Boulder County’s Greenwood Wildlife Seeing an Increase in Animals Being Treated
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To volunteer at Greenwood Wildlife Rehabilitation Center visit http://www.greenwoodwildlife.org/get-involved/volunteer or to donate visit http://www.greenwoodwildlife.org/donate/.
Boulder County’s Greenwood Wildlife Rehabilitation Center is on pace to treat a record number of animals this year, which officials say is likely a product of humans increasingly moving into animal territory and other rehab centers across the Front Range shutting down.
Greenwood Wildlife, 5761 Ute Highway, so far this year has treated more than 3,000 animals. The center usually only sees 2,500 animals at this time of year, and the previous high for the end of August was 2,840 in 2016. Lea Peshock, the center’s animal care supervisor, also added that the center is just starting baby squirrel season, which alone usually accounts for about 100 more animals.
“You think, 500 is not a lot more, but that is a ton of hours, a huge time commitment, and you are just having to work that much harder,” Peshock said. “It’s kind of like going from two kids to three. It might only be one more, but the work quadruples.”
There are likely two main reasons for the increase in animals coming into the center, Peshock said. The first is humans are continuing to move into what used to be wildlife territory, displacing animals.
“There’s a lot of building going on around the Front Range,” Peshock said. “As we continue to displace more and more animals, we’re finding rabbits in window wells from new construction. Foxes having babies in bushes are now having those babies in bushes that are in someone’s backyard.”
Peshock said the other factor is that a lot of other wildlife rehab centers in Colorado have been closing in recent years, so Greenwood is now getting more animals from outside Boulder County.
“We’ve lost a lot of rehabbers and rehab centers along the Front Range,” Peshock said. “We used to have a lot more help.”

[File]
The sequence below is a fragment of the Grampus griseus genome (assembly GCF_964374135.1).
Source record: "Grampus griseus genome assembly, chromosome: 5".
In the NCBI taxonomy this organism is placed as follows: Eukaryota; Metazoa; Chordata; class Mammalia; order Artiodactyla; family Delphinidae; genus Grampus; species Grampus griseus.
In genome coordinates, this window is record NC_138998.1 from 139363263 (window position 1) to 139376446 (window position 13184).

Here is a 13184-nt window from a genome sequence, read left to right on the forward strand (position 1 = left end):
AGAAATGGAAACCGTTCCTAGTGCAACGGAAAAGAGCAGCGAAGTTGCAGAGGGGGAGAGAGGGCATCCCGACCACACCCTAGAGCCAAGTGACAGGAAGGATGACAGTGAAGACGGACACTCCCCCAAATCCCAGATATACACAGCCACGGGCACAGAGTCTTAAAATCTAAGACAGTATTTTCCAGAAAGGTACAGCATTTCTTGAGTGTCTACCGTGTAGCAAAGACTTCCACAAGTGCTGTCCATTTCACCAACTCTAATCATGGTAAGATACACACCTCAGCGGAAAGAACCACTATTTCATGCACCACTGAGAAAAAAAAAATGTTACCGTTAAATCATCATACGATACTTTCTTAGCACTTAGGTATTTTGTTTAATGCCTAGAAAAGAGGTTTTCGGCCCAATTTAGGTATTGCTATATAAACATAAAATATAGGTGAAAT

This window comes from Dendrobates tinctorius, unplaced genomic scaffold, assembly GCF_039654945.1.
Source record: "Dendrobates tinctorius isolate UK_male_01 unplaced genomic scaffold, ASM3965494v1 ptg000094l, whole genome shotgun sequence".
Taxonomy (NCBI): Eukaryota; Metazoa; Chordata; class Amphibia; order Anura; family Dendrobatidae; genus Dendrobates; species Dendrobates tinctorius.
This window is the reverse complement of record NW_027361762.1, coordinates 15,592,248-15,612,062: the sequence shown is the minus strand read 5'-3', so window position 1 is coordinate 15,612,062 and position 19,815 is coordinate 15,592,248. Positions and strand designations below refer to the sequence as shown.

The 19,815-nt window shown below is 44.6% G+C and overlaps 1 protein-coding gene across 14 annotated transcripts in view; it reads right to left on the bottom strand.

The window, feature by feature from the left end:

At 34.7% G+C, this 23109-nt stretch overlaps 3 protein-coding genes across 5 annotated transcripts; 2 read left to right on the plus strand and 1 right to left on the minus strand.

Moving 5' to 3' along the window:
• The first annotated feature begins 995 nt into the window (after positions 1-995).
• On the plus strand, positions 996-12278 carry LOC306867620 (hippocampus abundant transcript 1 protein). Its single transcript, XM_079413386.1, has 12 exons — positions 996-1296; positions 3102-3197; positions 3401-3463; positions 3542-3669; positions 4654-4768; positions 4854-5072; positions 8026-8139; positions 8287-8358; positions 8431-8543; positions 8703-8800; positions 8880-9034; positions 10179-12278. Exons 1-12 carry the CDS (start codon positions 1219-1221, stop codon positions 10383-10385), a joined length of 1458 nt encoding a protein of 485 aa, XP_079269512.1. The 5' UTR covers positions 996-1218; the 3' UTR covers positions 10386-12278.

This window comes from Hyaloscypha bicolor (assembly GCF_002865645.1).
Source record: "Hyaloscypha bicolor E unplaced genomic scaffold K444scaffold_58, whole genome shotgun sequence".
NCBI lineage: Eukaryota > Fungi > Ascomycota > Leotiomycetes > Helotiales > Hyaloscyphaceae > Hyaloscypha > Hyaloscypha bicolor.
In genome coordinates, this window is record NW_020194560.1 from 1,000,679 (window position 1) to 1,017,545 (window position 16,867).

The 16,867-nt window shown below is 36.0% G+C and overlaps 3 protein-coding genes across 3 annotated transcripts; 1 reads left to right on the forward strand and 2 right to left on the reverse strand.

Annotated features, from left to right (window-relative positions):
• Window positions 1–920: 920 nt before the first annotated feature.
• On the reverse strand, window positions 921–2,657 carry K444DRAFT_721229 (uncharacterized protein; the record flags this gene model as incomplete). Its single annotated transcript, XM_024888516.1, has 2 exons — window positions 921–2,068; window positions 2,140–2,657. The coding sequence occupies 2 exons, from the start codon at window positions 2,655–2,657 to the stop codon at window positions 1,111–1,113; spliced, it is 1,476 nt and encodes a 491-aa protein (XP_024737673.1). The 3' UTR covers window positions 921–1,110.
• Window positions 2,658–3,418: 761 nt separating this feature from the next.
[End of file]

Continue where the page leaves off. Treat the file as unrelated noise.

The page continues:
With the increase in animals comes an increase in cost and labor for Greenwood.
“We’re constantly trying to get more volunteers to feed all the extra mouths,” Peshock said. “And it always costs more money to feed more babies, buy more supplies and caging and things like that.”
With more animals coming in, Greenwood has had to expand its facilities. In September, the center will start work on expanding its crow and water fowl aviary.
Expanding the crow aviary will allow Greenwood to house large birds like crows up until their release, Peshock said. Right now, Greenwood has to transfer the birds to Bird of Prey Foundation in Broomfield after their initial recovery.
“They need space to build up their muscles before we release them, and right now we just don’t have a big enough space,” Peshock said. “Enlarging it will mean less stress on the animal, since we don’t have to transfer them.”
The expanded aviary will cost $35,000, and Chelsea Barrett, Greenwood’s communications and marketing manager, said the center was able to raise more than $23,000 toward the aviary through this year’s Wildlife Wednesday fundraiser.
Barrett said the rest of the cost was covered by various other funding sources.
But rather than simply continuing to expand, Peshock also said Greenwood is hoping to educate people so they can try to reduce the number of animals coming in.
“We trying to do different (public service announcements) at different times of the year,” Peshock said. “Like telling people to put screens on their window wells so baby bunnies don’t fall down. Or asking people to do tree trimming in winter or late fall so they are not cutting down trees with baby squirrels in them. Or securing their chimney and attics so they don’t have raccoons.”
“We’re really trying to get the public involved.”
Mitchell Byars: 303-473-1329, email@example.com or twitter.com/mitchellbyars